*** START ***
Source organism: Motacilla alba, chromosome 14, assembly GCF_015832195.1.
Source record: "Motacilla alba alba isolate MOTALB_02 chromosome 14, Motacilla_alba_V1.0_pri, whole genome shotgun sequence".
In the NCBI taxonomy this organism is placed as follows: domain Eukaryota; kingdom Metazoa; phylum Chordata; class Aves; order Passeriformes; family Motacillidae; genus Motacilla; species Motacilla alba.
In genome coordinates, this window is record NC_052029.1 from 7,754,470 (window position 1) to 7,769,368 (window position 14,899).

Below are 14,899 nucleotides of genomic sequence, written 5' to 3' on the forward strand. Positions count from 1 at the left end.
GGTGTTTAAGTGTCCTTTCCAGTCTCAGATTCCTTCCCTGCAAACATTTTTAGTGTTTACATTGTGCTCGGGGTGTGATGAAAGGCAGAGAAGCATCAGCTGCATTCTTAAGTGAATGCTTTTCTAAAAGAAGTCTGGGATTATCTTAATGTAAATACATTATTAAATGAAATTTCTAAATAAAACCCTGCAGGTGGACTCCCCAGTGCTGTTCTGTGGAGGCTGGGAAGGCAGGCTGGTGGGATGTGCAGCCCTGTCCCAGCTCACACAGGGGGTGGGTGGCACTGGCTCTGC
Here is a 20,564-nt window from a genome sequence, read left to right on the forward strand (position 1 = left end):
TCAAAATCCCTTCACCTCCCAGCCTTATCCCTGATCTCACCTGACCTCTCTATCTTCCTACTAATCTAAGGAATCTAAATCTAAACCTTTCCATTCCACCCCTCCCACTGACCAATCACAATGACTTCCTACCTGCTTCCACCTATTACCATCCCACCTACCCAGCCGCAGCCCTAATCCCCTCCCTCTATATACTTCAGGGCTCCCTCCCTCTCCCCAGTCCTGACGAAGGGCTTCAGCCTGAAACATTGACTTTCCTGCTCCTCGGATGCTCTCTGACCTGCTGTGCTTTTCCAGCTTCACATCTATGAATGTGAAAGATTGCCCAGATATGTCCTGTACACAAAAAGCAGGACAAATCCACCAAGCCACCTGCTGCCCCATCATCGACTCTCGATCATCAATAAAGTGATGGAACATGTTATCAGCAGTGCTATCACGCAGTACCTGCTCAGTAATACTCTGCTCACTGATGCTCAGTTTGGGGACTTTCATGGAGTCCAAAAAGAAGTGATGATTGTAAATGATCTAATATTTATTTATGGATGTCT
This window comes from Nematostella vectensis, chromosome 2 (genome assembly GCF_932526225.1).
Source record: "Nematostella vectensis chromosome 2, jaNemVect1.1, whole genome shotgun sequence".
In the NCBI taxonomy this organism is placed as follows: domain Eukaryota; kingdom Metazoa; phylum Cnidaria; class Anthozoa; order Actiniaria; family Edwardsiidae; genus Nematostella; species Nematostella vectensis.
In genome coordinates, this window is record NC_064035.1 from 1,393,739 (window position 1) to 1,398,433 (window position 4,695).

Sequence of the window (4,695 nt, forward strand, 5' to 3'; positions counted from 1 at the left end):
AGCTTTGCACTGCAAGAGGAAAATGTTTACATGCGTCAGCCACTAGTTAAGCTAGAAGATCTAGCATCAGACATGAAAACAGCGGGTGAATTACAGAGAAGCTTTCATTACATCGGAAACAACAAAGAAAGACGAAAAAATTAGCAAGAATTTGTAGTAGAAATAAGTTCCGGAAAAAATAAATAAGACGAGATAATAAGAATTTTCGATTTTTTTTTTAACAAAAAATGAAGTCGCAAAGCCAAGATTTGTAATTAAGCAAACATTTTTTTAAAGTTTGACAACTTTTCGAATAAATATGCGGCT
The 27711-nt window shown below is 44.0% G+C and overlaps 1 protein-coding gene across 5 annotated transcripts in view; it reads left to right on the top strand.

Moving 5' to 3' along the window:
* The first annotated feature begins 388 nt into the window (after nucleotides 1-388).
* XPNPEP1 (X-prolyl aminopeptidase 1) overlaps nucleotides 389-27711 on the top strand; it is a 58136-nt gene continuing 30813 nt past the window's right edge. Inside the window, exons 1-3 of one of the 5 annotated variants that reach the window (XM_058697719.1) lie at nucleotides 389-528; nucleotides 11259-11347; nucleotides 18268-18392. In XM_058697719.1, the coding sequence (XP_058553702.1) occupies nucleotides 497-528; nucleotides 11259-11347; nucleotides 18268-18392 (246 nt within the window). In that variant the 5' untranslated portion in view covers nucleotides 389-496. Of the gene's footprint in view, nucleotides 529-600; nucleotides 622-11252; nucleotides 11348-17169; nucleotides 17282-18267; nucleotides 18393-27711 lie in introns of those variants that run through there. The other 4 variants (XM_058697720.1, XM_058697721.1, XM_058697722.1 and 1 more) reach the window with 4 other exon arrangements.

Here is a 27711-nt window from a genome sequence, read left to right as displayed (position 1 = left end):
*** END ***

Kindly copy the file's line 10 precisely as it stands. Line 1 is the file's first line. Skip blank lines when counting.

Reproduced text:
Source record: "Nematostella vectensis chromosome 2, jaNemVect1.1, whole genome shotgun sequence".